Rising or Falling Tide — Investing in the Collector Car Market

“You first have to ask yourself…is this an investment in my financial future, or an investment in my fun future. Sometimes it’s both, but nothing is ever guaranteed.” ~anonymous Financial Adviser

We wanted to address some of the recent reports floating around about the possibility of a classic car market bubble. Some are suggesting we are seeing the end, and maybe classic cars aren’t the investment they once were. To that we offer up another side of the story. The essence of investing is “buy low, sell high.” Of course we all know for many reasons, this is easier said than done. For some, investing is (incorrectly) an emotional experience. Investing should not be about emotions, it should be a business decision…one where you weigh the probability of success prior to jumping in.

Source: Wolf Street

The good news about financial investing is there are many asset choices; stocks, bonds, metals, oil, etc. When assets have fallen from favor, it doesn’t mean they are not worth owning. In fact, it could be a very good time to buy. Billionaire and one of the world’s most successful investors, Warren Buffet once said, “be fearful when others are greedy and greedy when others are fearful.”

Warren Buffet in his newly purchased 2014 Cadillac XTS (MSRP: $63,020)

As we speak, this is exactly what is happening in the classic car market. The Historic Automobile Group International index (HAGI index) tracks market transactions in classic cars. Over the past five years, the HAGI index had a return of 129%, and over ten years, collectible cars have generated a return of 404%. Compare that to the S&P 500, which had a five-year return of 79% and over ten years, increased by 70%.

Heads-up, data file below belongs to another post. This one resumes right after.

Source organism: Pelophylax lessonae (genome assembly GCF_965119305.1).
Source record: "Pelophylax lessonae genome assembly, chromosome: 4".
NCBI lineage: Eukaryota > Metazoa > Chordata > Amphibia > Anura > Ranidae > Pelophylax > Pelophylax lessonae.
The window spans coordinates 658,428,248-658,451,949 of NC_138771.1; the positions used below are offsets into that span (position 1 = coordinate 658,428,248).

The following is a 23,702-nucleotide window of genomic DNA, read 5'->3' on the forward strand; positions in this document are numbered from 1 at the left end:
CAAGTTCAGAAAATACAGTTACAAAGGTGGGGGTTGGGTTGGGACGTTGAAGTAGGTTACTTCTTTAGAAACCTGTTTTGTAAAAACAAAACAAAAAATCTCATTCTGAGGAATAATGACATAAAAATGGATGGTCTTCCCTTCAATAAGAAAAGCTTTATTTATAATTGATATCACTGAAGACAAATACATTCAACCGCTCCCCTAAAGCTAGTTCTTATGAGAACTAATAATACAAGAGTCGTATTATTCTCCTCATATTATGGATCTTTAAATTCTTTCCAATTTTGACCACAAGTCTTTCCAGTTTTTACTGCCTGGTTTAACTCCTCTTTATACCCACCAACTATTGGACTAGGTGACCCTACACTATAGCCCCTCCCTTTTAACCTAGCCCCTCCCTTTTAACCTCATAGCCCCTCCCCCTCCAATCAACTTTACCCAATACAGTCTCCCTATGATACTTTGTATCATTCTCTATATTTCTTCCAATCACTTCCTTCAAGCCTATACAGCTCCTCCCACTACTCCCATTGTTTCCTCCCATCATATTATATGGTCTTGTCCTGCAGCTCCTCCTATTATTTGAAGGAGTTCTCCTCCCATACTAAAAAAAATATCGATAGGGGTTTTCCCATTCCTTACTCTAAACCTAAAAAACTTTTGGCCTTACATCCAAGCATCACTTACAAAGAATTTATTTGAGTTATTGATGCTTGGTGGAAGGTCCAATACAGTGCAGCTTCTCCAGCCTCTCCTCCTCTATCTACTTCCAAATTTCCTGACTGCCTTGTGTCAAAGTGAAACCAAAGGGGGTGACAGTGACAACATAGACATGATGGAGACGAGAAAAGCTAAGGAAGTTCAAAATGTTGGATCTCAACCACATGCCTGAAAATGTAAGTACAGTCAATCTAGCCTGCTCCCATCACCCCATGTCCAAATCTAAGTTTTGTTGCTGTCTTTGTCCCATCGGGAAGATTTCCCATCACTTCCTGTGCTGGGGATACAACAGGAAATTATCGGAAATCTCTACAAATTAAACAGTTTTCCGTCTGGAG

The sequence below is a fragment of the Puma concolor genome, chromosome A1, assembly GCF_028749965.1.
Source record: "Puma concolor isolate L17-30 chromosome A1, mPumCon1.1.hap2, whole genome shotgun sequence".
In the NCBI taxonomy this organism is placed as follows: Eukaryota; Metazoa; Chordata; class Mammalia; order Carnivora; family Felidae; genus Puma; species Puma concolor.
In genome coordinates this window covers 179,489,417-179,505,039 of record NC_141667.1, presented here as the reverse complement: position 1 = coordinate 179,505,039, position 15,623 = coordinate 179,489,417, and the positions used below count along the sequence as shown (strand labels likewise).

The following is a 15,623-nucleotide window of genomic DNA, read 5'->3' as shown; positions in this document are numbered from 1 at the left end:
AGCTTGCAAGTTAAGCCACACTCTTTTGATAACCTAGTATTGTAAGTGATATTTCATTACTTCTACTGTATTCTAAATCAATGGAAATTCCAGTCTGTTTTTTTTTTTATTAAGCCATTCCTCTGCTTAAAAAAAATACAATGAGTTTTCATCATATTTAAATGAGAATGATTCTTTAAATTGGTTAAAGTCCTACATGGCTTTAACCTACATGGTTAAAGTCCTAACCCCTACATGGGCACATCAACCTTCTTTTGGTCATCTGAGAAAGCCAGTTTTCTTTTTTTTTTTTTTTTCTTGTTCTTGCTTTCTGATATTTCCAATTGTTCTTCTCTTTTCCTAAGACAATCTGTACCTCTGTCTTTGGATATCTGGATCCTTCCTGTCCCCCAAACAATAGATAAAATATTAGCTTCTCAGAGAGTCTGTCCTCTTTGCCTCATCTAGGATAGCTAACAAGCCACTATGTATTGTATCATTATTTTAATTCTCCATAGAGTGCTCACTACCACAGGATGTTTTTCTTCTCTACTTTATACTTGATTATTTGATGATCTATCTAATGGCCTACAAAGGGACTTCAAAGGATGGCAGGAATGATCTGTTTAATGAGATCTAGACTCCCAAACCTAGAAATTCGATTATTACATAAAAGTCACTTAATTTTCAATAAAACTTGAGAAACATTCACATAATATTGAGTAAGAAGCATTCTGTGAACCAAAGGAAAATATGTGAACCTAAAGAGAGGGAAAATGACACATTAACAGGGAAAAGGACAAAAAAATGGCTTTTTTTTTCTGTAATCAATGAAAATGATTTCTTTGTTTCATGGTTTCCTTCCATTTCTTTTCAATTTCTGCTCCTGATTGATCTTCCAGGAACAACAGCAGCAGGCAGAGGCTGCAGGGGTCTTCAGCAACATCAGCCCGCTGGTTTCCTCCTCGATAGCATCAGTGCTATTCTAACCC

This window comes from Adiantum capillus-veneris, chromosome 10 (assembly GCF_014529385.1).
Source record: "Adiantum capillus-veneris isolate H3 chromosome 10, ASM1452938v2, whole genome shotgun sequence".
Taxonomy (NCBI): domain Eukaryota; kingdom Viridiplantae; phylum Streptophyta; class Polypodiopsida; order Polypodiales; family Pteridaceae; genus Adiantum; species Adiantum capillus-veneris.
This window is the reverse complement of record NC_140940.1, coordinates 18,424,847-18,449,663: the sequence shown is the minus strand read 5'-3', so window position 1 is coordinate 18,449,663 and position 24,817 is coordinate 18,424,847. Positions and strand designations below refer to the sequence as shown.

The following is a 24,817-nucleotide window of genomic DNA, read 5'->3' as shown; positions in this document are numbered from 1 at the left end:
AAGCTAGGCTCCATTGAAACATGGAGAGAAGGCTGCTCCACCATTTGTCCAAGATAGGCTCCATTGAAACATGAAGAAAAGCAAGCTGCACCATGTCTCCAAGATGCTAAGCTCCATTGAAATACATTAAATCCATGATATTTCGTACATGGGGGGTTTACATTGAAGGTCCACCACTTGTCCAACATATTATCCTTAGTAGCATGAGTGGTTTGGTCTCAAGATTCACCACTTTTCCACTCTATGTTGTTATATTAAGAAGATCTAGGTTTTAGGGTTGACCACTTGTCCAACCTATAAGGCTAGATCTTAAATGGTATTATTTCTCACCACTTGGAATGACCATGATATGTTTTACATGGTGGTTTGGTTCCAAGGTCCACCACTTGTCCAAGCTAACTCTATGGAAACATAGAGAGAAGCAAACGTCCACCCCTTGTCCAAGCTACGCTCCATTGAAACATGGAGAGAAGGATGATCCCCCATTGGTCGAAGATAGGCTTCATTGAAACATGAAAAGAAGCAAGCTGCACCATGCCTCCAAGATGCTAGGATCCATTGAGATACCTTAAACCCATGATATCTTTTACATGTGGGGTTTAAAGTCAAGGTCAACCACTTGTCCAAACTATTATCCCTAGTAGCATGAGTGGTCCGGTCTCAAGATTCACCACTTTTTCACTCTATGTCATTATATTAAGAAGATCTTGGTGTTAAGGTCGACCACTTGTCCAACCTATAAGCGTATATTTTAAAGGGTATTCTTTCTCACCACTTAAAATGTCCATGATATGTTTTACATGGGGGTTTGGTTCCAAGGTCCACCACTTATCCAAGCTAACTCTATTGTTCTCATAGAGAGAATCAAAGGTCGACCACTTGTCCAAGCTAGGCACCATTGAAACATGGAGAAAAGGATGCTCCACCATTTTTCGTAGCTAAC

It is hard to know exactly why there is such a big return on collector cars. It could be simply a supply and demand problem. Companies can issue more shares of stock, but there is a finite supply of classic cars. It could be a few outliers artificially pushed the index high (think Ferrari 308/328 and the 911 air-cooled market) a few years back.

People identify with their cars…cars take us back to a time of nostalgia and memory bliss. They are also a tangible asset, one you can touch. You can spend your Saturdays restoring it, or gawking at others at your local Cars and Caffeine. Try doing that with 100 shares of Google stock. Cars can be an emotional purchase, and we spend more when we’re emotional. When we spend more, we sometimes overpay. The difference is, overpaying for a 993 GT2 of which less than 200 were made is a little different than overpaying for company stock of which the only proof of ownership is a number on a screen.

1997 911 turbo S sold for $440,000 at the Gooding & Co. Auction in 2015. Photo credits to Gooding & Co.

So what’s all this mean…it means we may be nearing the end of a good run in the normal stock market, and if it declines, investors might be looking for other ways to invest their money. If history tells us anything, we may be looking at an upward trend in collector car prices in the near future. Remember, the essence of investing is “buy low, sell high.” Maybe, this is a good time to buy.

Full disclaimer…we are not financial advisers. We are, however, motor heads with some real knowledge of the market and a unique ability to see the emotional and pragmatic side of owning a classic car. Want to increase your probability of success in the car market? Don’t buy on emotion. Want to enjoy your car for what it is AND increase your probability of success in the car market? Become a member here and we’ll help guide you.

visit us at www.seconddaily.com to become a registered member and please remember to Drive Fun Daily